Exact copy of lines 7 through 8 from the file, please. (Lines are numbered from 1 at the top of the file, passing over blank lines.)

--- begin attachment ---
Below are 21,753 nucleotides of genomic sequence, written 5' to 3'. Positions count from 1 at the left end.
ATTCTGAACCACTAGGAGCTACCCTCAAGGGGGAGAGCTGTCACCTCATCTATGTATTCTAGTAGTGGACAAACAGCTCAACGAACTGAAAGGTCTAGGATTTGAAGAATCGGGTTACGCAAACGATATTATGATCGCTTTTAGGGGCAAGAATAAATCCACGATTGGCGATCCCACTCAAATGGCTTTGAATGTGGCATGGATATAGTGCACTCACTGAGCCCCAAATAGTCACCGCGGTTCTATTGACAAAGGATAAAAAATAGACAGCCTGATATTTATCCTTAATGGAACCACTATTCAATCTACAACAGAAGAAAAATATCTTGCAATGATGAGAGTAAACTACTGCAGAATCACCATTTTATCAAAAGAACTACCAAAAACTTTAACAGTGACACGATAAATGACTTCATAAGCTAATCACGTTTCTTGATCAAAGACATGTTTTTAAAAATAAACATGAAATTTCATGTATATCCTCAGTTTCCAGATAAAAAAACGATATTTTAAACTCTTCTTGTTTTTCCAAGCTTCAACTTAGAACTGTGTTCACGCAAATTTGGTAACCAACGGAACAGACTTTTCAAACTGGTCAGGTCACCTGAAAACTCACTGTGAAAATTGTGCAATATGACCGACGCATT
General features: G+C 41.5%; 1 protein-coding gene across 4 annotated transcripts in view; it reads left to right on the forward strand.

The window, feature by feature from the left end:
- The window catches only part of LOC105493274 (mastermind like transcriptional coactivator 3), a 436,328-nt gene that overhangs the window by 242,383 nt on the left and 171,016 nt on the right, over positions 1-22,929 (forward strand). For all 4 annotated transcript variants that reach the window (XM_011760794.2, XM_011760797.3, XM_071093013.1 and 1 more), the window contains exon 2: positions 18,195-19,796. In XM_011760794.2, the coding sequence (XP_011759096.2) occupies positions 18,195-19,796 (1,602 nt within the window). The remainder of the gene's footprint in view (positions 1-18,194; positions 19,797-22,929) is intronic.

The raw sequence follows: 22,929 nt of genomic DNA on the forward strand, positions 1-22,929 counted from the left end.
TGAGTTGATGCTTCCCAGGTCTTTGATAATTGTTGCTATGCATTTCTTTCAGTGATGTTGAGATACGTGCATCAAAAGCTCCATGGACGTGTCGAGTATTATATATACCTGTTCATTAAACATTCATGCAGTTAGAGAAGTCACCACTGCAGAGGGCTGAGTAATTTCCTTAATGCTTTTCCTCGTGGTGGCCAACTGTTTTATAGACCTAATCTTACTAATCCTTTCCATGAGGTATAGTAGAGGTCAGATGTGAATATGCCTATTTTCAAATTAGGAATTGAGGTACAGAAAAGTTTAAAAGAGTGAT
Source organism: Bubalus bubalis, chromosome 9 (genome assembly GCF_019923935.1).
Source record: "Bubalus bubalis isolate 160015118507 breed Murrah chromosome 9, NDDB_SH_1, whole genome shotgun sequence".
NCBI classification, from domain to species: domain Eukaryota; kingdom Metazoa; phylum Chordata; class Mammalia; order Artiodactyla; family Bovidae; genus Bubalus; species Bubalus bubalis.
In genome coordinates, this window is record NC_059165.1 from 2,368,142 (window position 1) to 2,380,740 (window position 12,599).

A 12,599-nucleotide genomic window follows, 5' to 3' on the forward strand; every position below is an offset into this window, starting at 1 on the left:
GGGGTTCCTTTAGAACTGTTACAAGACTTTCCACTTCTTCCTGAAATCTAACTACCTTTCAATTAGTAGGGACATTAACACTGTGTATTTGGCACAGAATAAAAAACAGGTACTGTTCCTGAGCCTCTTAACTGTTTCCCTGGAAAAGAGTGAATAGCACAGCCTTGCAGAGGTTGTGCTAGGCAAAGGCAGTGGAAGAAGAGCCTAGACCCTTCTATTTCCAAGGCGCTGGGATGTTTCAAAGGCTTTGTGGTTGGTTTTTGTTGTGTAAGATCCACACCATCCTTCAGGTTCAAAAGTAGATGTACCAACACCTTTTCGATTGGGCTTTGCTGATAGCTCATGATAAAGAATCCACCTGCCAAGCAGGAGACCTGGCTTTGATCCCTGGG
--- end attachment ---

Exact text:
TGAGTTGATGCTTCCCAGGTCTTTGATAATTGTTGCTATGCATTTCTTTCAGTGATGTTGAGATACGTGCATCAAAAGCTCCATGGACGTGTCGAGTATTATATATACCTGTTCATTAAACATTCATGCAGTTAGAGAAGTCACCACTGCAGAGGGCTGAGTAATTTCCTTAATGCTTTTCCTCGTGGTGGCCAACTGTTTTATAGACCTAATCTTACTAATCCTTTCCATGAGGTATAGTAGAGGTCAGATGTGAATATGCCTATTTTCAAATTAGGAATTGAGGTACAGAAAAGTTTAAAAGAGTGAT
Source organism: Bubalus bubalis, chromosome 9 (genome assembly GCF_019923935.1).